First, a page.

So you speak for the masses at TB with floppy B strings???

    Just because you prefer a 36" scale, doesn't rebut the fact that you have based your theory on personal preference.

    His question was simply "Do most 5 strings have a floppy 5th string?"
    :confused: I'm not sure what question you were answering...
  18. O.K. I agree. 34" yields a tighter B. You win.
  19. _Unregistered_


    Nov 3, 2004
    Physics does indeed state that a longer string length will increase the string tension. Since changing the scale length of your instrument isn't something you can do easily [!], I'd like to suggest the ALTERNATE, and perhaps more obvious physics-inspired solution:


    Most people play wimpy little 125-135 low Bs on their contrabasses.

    I have played a 145 D'Addario low B since the mid 80s on most of my instruments.

    No floppy low B strings can be found on any of my basses.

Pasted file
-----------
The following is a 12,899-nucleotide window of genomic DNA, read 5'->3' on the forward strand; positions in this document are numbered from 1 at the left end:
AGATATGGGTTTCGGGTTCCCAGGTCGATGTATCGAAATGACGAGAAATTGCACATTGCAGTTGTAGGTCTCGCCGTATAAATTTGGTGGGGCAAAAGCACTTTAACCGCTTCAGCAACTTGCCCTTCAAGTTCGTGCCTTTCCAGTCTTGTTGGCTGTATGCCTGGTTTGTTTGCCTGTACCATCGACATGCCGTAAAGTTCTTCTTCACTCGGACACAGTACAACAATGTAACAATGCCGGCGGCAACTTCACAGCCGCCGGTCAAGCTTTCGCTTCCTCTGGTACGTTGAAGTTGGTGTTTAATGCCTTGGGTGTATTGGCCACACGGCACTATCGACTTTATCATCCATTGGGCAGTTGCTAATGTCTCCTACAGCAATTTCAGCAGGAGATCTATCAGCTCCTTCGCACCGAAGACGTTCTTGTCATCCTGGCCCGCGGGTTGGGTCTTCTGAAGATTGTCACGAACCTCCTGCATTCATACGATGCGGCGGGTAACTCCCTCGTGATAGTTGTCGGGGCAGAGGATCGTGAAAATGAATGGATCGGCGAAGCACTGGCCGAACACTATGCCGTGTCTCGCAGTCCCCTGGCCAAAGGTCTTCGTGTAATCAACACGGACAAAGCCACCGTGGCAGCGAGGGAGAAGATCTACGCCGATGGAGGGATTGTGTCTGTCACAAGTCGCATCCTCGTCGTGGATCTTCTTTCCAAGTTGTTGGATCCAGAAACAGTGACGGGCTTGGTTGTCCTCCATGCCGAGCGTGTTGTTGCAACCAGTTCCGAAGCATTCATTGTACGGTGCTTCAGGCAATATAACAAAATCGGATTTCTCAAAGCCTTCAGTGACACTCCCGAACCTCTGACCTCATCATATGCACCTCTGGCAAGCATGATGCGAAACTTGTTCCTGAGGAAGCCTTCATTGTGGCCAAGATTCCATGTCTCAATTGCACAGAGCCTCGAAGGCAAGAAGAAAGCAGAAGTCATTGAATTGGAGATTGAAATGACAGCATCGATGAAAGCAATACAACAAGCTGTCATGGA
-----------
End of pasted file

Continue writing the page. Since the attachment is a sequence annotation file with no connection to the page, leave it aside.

Change one string. This solution costs under 5 bucks. You can order the 145 nickel D'Addarios as singles. I usually restring using a regular XL170 set, and add the single low B.

    This is not rocket science. A thicker string increases tension.

    Many instruments inherently have one string that appears looser or tighter. This is either real or imagined, due to inherent resonances in the instrument. Juggling string gauges is an easy way to correct these anomolies.
  20. phxlbrmpf


    Dec 27, 2002
    I think proper setup is the key, too. If the B string's closer to the pickup than the E string it will sound "boomy" and weak and if it's too far away from the pickup, it'll sound "tinny" and weak. When setup properly, the B string of my wood-necked Status feels just like the E string.